We can further interpret Alice’s divergence from conventional ideas of femininity through Dalí’s surrealist adaptation. Given Dalí’s historical distance from the nineteenth century, he would not have actively engaged with the ‘angel in the house’ trope; yet, similar themes in Alice continue through his work. Figure Two shows the frontispiece for Dalí’s edition of Alice. The image of the skipping girl represents Alice’s character prior to entering Wonderland, an alternative realm of creativity, liberation and madness. This motif of the ‘skipping rope’ is prevalent in other examples of Dalí’s work, namely Figure Three, which shows his ‘Landscape with Girl Skipping Rope’ piece. Alice’s shadow is much darker and more ominous than the playful child who accompanies it. The shadow is minimal, but it can be seen as a fundamental component of her gendered identity. The image at the forefront of Figure Two is more ambiguous, and it is not clear which character it is supposed to represent. However, its position in relation to Alice suggests that Dalí could be incorporating an observer figure: an observer who recognises the possibility of madness and non-normativity. In particular, the observer’s crutch and the flower each do something to communicate ideas about female madness.

The crutch is a key trope in Dalí’s work.[4] Here, we can suggest that it portrays themes of instability, inadequacy and Alice’s need for physical and emotional support. Dalí’s flower image can also be linked to Alice’s madness. As flowers emblematised femininity in the nineteenth century, this symbol could be further linked to the feminisation of madness, given Alice’s proximity to Wonderland.[5] Through these ambiguous images, we could suggest that Dalí’s modernist engagement with Carroll’s text creates a space for Alice’s non-normative femininity. Alice’s madness manifests itself most strongly in Wonderland, an entirely ‘mad’ realm of bizarre tea-parties, anthropomorphic animals and nonsensical language. By escaping to Wonderland, Alice faces a difficult choice: she is able to indulge in creative fantasy as a means of liberation, but she must accept that, by doing so, she inevitably deviates from her expected path of feminine behaviour.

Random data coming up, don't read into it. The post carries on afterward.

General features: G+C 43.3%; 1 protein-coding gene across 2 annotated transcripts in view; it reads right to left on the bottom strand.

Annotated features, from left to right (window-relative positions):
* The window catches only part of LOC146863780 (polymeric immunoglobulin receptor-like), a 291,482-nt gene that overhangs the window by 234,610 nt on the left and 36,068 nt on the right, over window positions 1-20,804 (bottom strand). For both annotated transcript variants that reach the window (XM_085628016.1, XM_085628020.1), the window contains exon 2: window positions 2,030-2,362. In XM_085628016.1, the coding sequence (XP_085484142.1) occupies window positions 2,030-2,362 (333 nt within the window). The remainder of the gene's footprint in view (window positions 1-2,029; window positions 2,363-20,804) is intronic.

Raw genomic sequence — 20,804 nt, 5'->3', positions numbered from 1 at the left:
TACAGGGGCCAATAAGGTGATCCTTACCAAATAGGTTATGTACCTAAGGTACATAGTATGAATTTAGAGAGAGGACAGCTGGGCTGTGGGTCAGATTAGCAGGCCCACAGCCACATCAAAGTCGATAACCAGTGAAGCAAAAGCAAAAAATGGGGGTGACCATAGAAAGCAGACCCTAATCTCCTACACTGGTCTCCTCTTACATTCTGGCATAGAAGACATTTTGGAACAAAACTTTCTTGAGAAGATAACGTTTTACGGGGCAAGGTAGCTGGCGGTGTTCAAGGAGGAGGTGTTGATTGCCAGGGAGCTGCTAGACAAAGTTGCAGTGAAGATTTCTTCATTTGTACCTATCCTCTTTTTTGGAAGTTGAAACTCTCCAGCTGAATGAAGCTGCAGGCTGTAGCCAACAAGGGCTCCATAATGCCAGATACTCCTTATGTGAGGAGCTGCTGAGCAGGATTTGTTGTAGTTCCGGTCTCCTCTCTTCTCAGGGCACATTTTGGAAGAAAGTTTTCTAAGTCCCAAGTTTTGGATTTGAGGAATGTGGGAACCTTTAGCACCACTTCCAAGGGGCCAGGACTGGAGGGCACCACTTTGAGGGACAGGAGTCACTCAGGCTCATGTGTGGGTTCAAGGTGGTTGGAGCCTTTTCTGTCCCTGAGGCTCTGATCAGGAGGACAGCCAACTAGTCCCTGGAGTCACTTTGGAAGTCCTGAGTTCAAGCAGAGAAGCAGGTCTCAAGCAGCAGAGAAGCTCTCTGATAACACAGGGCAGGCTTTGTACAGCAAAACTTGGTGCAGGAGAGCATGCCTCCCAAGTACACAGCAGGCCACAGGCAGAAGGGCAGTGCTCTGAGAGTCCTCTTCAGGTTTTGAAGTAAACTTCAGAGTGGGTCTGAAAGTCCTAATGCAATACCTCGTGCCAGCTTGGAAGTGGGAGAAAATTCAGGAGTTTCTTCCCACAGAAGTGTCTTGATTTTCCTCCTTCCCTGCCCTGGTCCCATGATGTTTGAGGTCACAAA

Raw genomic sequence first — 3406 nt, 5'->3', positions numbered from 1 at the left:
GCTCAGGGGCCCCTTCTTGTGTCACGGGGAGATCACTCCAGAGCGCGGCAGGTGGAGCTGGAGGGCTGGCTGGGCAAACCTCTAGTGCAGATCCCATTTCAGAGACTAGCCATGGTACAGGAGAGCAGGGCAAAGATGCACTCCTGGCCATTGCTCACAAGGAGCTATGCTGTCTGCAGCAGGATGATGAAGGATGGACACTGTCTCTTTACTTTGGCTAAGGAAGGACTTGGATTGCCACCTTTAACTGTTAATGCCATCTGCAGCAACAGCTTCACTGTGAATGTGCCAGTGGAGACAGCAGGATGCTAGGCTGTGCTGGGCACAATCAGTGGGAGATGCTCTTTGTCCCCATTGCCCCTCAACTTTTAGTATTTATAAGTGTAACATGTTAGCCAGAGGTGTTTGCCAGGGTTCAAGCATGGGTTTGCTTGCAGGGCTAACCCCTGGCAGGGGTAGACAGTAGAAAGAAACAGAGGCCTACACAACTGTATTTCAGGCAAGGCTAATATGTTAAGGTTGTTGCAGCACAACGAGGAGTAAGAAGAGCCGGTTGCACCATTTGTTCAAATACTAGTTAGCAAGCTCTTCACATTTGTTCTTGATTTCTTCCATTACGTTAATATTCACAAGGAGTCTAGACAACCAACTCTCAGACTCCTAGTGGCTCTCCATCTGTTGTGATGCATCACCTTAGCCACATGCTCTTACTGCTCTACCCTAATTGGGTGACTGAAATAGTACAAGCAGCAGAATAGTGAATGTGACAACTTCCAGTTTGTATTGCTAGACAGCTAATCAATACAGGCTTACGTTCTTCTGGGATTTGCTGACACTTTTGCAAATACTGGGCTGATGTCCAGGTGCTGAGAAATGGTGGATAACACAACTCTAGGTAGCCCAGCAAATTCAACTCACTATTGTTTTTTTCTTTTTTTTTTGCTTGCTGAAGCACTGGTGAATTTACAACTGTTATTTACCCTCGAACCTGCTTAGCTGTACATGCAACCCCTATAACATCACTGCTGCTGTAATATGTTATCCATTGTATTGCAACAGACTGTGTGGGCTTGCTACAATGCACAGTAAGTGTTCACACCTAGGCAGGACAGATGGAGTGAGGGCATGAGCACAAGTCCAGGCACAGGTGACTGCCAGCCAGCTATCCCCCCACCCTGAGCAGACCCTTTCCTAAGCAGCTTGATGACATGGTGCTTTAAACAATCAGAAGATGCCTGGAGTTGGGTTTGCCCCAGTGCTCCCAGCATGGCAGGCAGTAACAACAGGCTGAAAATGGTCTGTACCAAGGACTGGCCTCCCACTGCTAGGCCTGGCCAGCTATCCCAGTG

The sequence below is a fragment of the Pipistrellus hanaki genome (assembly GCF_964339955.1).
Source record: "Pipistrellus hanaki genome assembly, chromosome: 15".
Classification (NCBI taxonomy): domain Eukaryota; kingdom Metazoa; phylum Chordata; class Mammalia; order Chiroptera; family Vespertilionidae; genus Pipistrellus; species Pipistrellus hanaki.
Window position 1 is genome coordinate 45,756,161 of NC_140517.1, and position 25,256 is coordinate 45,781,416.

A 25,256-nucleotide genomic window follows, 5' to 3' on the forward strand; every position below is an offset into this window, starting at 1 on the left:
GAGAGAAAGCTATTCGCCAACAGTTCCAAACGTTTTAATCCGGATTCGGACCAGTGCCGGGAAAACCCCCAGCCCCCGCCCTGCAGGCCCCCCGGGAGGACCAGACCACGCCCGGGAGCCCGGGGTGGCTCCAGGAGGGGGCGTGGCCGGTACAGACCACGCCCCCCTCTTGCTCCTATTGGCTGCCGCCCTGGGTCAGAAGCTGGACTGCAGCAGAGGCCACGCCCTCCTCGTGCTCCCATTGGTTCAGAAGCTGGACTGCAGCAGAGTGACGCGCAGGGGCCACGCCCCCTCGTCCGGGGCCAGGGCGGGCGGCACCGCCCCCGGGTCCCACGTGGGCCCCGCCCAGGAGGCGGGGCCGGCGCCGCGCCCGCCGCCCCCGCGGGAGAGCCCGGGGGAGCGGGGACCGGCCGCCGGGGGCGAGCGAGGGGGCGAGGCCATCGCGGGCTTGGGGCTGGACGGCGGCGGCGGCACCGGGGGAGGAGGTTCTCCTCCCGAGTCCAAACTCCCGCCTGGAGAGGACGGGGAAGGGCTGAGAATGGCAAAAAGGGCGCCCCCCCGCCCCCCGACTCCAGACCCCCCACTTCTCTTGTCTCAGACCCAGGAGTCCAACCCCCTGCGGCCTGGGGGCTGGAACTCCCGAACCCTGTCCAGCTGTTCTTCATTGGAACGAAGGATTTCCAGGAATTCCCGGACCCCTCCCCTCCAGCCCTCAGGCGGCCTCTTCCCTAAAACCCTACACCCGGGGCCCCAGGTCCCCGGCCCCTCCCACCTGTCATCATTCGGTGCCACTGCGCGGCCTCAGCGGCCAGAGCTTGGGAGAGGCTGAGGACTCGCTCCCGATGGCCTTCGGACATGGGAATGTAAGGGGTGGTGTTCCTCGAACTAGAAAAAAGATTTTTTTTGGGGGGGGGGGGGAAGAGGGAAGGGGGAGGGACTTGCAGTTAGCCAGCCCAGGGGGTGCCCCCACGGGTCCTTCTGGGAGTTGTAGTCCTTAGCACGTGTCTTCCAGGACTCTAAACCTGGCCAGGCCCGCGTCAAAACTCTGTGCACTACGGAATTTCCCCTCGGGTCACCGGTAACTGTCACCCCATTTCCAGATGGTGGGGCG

In each illustration, depictions of Alice pose a challenge to normative Victorian femininity, either through her inability to fit with social roles and expectations, or through the possibility of her ‘madness’. The exploratory notes offered in this blog briefly touch upon the different ways in which Alice’s Adventures in Wonderland can be reread in light of femininity and madness. Alternative interpretations of Alice enable Alice’s existence to continue beyond Carroll’s original text and its various adaptations: her character is able to be reinvented and reconfigured in a way which rejuvenates the overall canon of children’s literature.

Hannah Bury (@hannah_bury_) is a PhD candidate at the University of Salford. Her interdisciplinary doctoral project analyses intersectional representations of madness, femininity and disability in Disney film adaptations of nineteenth-century literature. She has recently published a post with the British Association of Victorian Studies Online. You can contact her at h.j.bury@edu.salford.ac.uk.

Notes & references

[1] See, for example, Elaine Showalter, The Female Malady: Women, Madness and English Culture 1830-1980 (London: Virago, 1987), p. 51 and Joan Busfield, Men, Women and Madness (Basingstoke: Macmillan Press Limited, 1996), pp. 143-152.

[2] The ‘angel in the house’ trope originated from Coventry Patmore’s 1854 narrative poem of the same name. See Coventry Patmore, The Angel in the House (London: John W. Parker & Son, 1854).

[3] Lewis Carroll, Alice’s Adventures in Wonderland, illustrated by Sir John Tenniel (London: Norton, 2013), p. 45.

[4] Frédérique Joseph-Lowery, ‘Dali does not Write what he Paints: Reading with a Magnifying Glass’, Avant-Garde Studies, 2.1 (2016), p. 6.

[5] Beverly Seaton, The Language of Flowers: A History (Virginia: The University Press of Virginia, 1995), pp. 36-61.